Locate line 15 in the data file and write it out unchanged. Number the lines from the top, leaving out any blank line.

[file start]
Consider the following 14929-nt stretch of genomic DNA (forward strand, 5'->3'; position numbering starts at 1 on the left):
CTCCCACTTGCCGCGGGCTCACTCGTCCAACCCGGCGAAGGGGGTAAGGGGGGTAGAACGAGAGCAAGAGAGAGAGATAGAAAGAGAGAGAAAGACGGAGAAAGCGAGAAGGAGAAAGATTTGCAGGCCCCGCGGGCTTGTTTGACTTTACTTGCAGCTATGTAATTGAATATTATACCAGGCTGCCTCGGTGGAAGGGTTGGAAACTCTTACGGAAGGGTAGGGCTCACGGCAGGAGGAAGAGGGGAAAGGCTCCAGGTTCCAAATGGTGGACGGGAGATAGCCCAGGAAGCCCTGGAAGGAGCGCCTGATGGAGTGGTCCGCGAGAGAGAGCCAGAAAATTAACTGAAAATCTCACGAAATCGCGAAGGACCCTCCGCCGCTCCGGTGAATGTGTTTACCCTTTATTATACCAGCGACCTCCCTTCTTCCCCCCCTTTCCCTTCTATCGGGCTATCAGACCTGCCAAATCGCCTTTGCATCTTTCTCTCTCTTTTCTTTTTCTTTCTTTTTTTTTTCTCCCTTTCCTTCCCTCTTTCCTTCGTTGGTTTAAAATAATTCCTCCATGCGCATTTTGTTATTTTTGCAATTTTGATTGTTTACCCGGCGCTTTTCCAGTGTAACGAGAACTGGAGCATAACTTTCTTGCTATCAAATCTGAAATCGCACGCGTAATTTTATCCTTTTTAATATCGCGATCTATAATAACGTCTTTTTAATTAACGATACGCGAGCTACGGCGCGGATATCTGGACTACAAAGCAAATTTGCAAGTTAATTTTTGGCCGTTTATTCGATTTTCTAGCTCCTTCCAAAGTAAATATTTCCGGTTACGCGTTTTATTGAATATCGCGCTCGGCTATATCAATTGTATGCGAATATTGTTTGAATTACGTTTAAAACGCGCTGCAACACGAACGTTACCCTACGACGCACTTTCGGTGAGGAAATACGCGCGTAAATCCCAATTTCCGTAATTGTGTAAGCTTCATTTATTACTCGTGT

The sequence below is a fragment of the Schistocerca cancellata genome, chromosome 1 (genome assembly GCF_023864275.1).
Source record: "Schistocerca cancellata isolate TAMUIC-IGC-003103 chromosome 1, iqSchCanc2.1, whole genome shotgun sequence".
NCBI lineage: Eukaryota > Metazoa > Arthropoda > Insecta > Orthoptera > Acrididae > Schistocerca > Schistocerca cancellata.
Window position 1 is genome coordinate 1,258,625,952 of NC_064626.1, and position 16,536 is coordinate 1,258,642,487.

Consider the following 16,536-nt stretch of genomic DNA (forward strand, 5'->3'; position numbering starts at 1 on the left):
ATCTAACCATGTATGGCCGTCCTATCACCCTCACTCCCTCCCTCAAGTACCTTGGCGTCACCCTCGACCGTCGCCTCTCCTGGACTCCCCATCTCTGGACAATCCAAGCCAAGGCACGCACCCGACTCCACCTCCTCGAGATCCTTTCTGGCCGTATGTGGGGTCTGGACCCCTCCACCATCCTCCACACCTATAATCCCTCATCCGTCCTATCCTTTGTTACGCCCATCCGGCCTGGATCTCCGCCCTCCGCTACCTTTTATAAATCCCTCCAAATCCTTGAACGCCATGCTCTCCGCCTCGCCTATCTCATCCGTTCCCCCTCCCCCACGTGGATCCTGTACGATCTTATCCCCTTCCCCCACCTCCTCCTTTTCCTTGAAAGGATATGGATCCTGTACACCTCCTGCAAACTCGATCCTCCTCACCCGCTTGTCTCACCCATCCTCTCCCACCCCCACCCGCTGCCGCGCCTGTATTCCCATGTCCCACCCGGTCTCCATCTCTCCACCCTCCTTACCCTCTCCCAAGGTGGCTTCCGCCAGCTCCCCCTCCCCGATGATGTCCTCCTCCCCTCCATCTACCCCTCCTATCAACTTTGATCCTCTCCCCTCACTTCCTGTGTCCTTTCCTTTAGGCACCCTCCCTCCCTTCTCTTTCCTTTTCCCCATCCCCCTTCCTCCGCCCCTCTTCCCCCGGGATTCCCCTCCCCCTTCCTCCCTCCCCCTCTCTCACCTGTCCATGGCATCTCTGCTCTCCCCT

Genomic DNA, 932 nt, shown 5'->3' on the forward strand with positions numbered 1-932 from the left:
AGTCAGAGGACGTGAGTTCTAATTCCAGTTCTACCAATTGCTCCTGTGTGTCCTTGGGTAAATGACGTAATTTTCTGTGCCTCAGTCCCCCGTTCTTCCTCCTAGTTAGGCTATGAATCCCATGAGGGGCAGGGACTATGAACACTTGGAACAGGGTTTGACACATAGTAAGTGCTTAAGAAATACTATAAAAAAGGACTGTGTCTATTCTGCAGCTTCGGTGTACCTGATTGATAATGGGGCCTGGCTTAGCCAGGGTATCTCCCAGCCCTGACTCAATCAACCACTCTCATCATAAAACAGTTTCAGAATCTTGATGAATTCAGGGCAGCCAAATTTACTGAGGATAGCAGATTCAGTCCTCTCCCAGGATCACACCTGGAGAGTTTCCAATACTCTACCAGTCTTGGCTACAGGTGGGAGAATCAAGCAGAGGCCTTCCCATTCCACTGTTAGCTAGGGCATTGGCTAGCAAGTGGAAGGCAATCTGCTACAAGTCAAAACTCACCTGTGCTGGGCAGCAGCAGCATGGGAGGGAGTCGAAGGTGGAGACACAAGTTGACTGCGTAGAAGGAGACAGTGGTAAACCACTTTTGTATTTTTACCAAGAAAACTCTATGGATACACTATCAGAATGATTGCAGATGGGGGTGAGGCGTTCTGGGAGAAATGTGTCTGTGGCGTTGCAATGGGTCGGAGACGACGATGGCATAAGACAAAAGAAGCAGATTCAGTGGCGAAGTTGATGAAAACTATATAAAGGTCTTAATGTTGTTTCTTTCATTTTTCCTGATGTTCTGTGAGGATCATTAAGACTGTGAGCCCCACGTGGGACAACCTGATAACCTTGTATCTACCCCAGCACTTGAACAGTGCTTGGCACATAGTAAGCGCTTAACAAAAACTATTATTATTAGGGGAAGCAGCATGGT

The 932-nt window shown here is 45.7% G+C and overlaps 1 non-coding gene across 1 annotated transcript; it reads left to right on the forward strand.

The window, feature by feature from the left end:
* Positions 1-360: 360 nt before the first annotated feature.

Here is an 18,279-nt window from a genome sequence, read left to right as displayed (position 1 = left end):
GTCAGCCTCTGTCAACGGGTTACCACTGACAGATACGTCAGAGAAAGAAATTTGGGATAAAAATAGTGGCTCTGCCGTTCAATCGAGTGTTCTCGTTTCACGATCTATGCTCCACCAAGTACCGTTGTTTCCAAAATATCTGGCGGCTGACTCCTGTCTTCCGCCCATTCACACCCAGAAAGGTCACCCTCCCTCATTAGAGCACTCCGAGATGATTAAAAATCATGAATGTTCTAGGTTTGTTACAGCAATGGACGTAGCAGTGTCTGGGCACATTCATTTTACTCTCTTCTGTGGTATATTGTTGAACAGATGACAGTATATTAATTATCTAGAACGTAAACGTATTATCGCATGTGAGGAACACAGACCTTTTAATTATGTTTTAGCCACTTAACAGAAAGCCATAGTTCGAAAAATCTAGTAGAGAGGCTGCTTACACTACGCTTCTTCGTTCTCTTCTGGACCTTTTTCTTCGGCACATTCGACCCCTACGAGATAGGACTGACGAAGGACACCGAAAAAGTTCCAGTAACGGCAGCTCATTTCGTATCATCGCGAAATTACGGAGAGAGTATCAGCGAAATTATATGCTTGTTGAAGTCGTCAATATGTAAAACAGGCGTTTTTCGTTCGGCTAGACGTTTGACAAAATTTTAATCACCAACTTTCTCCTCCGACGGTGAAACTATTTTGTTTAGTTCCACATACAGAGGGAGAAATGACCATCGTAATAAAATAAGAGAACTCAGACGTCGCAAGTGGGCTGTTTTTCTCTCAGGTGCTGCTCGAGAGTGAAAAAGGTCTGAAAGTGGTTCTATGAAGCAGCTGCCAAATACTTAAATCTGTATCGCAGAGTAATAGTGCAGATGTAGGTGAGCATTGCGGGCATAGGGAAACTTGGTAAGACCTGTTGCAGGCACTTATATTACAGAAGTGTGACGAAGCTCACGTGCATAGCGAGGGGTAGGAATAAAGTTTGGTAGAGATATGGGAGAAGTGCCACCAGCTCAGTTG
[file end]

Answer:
GTCAGCCTCTGTCAACGGGTTACCACTGACAGATACGTCAGAGAAAGAAATTTGGGATAAAAATAGTGGCTCTGCCGTTCAATCGAGTGTTCTCGTTTCACGATCTATGCTCCACCAAGTACCGTTGTTTCCAAAATATCTGGCGGCTGACTCCTGTCTTCCGCCCATTCACACCCAGAAAGGTCACCCTCCCTCATTAGAGCACTCCGAGATGATTAAAAATCATGAATGTTCTAGGTTTGTTACAGCAATGGACGTAGCAGTGTCTGGGCACATTCATTTTACTCTCTTCTGTGGTATATTGTTGAACAGATGACAGTATATTAATTATCTAGAACGTAAACGTATTATCGCATGTGAGGAACACAGACCTTTTAATTATGTTTTAGCCACTTAACAGAAAGCCATAGTTCGAAAAATCTAGTAGAGAGGCTGCTTACACTACGCTTCTTCGTTCTCTTCTGGACCTTTTTCTTCGGCACATTCGACCCCTACGAGATAGGACTGACGAAGGACACCGAAAAAGTTCCAGTAACGGCAGCTCATTTCGTATCATCGCGAAATTACGGAGAGAGTATCAGCGAAATTATATGCTTGTTGAAGTCGTCAATATGTAAAACAGGCGTTTTTCGTTCGGCTAGACGTTTGACAAAATTTTAATCACCAACTTTCTCCTCCGACGGTGAAACTATTTTGTTTAGTTCCACATACAGAGGGAGAAATGACCATCGTAATAAAATAAGAGAACTCAGACGTCGCAAGTGGGCTGTTTTTCTCTCAGGTGCTGCTCGAGAGTGAAAAAGGTCTGAAAGTGGTTCTATGAAGCAGCTGCCAAATACTTAAATCTGTATCGCAGAGTAATAGTGCAGATGTAGGTGAGCATTGCGGGCATAGGGAAACTTGGTAAGACCTGTTGCAGGCACTTATATTACAGAAGTGTGACGAAGCTCACGTGCATAGCGAGGGGTAGGAATAAAGTTTGGTAGAGATATGGGAGAAGTGCCACCAGCTCAGTTG